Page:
Nosce te ipsum (Know yourself).
This phrase, inscribed above the entrance to the ancient temple of Apollo at Delphi, captures a core injunction for negotiators.
Know Your Interests.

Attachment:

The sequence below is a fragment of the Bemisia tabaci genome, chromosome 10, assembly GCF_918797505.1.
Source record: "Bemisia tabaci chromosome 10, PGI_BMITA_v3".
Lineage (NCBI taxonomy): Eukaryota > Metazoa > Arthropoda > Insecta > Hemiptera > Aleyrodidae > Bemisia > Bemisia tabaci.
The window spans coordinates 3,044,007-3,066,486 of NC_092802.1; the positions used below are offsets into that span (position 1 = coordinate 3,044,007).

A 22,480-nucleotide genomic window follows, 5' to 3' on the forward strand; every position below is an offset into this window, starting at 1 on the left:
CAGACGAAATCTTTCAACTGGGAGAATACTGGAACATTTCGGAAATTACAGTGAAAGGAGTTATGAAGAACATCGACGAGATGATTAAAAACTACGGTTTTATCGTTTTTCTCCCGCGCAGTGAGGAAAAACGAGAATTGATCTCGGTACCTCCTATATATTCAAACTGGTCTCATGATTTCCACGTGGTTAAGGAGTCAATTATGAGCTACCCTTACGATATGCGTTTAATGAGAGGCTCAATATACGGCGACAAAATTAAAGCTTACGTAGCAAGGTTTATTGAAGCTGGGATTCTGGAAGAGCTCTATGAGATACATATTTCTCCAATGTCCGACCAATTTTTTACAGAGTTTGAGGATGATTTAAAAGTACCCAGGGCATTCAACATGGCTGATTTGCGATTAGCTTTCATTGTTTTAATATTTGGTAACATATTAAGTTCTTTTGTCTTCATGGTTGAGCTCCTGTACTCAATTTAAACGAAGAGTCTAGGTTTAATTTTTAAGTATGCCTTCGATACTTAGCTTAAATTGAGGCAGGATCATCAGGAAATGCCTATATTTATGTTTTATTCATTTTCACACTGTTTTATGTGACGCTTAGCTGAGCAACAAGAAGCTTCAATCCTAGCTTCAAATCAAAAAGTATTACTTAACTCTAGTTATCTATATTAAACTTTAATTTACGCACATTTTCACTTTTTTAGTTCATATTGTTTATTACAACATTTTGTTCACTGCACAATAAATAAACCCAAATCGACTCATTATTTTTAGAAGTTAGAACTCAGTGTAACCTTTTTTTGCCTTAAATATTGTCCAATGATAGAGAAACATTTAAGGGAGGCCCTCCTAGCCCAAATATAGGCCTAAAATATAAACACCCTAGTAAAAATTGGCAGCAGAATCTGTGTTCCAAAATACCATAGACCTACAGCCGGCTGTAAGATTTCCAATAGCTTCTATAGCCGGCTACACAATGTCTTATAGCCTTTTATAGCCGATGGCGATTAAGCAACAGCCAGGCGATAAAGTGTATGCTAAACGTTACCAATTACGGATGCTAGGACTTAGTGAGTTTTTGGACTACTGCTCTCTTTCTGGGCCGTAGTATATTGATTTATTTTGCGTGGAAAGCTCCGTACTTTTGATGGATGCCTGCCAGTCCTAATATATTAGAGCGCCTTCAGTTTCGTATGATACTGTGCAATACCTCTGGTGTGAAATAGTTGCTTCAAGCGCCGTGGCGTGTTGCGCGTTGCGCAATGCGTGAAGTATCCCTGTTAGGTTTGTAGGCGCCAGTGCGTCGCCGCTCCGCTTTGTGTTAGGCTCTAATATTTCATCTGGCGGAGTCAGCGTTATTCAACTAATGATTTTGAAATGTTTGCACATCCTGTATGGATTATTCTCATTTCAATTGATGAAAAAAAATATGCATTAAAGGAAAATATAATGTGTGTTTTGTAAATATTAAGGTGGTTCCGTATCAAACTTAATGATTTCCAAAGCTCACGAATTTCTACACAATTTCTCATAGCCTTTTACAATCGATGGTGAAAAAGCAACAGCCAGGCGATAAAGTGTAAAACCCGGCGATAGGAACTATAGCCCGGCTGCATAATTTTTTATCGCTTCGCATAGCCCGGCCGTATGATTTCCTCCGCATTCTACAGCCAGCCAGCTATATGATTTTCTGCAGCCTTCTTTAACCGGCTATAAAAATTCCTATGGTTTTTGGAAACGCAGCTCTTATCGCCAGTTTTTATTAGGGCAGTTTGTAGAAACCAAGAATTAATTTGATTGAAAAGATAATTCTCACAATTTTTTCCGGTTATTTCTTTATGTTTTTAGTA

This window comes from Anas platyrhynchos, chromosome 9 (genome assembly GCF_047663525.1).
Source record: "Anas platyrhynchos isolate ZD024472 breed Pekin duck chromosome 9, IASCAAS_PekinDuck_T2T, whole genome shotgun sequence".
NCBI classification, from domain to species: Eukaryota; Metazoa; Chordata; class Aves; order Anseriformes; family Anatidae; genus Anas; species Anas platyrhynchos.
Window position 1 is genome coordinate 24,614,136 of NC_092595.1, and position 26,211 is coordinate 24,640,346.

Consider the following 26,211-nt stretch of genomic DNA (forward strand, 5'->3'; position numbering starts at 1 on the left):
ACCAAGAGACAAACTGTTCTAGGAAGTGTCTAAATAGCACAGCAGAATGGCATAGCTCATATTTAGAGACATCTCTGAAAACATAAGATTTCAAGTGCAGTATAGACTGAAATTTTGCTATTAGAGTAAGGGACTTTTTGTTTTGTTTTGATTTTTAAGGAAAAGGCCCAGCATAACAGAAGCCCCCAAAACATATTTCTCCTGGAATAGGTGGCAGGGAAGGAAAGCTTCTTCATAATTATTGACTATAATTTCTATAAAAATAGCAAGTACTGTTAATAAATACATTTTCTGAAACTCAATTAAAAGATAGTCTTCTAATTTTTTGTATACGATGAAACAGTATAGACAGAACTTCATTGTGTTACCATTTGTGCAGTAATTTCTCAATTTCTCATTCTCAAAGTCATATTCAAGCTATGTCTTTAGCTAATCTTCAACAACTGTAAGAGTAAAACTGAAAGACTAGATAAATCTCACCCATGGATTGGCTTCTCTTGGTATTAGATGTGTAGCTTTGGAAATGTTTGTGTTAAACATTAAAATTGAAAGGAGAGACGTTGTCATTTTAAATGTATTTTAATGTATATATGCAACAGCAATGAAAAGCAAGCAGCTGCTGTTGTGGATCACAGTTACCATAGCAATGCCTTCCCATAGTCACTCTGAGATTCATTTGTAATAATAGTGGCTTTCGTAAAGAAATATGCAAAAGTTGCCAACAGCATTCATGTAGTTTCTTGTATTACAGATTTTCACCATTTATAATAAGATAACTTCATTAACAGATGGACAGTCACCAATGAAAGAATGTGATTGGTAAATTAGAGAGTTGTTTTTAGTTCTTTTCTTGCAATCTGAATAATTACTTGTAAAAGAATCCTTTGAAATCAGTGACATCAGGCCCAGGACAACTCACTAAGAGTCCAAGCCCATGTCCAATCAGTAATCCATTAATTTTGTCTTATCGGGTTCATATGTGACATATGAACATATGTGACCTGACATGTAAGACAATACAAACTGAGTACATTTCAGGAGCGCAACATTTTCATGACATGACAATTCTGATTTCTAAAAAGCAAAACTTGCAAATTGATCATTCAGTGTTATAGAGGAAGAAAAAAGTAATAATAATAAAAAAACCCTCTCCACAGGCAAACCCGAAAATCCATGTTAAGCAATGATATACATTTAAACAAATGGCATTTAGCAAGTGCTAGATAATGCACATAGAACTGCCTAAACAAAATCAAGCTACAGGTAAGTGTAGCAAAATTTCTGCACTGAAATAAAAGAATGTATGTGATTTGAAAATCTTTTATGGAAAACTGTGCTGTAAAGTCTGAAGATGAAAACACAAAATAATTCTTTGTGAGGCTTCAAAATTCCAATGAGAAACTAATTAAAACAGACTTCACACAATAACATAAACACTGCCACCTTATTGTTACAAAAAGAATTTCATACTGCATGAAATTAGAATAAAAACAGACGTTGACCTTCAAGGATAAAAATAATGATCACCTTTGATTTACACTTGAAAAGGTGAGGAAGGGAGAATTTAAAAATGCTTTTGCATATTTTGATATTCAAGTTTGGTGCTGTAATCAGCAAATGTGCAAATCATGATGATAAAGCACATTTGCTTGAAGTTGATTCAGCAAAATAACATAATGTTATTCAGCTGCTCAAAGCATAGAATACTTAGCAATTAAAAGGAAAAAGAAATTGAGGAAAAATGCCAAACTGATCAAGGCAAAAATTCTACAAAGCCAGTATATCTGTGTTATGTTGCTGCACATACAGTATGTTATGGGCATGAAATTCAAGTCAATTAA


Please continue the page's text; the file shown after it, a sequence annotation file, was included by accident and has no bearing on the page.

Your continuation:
In their well known negotiation model, Fisher and Ury – and the vast majority of proponents of joint, mutual gains, cooperative bargaining models – suggest that ideal negotiation involves the identification of the interests of each party, a search for options that will best satisfy those interests, and consideration of alternatives to any proposed deal in light of those interests. At the outset, in order to be effective, a good negotiator must be familiar with the interests that he represents – of himself, his group or his principals. Before starting any negotiation, it is useful to be clear on what one needs, and to give thought to how best one might satisfy those needs. “What do we need? What are we trying to accomplish?” should be expressly asked in advance. Are we trying to maintain a client base? Trying to avoid damage to good will or a reputation? In a labor context, are we trying to stay within budget in light of other material costs; increase productivity; cut down on health costs; improve our risk picture for experience rating by insurers; improve morale? Knowing the needs can direct the strategy and also can keep one alert to opportunities that might arise in the course of negotiations.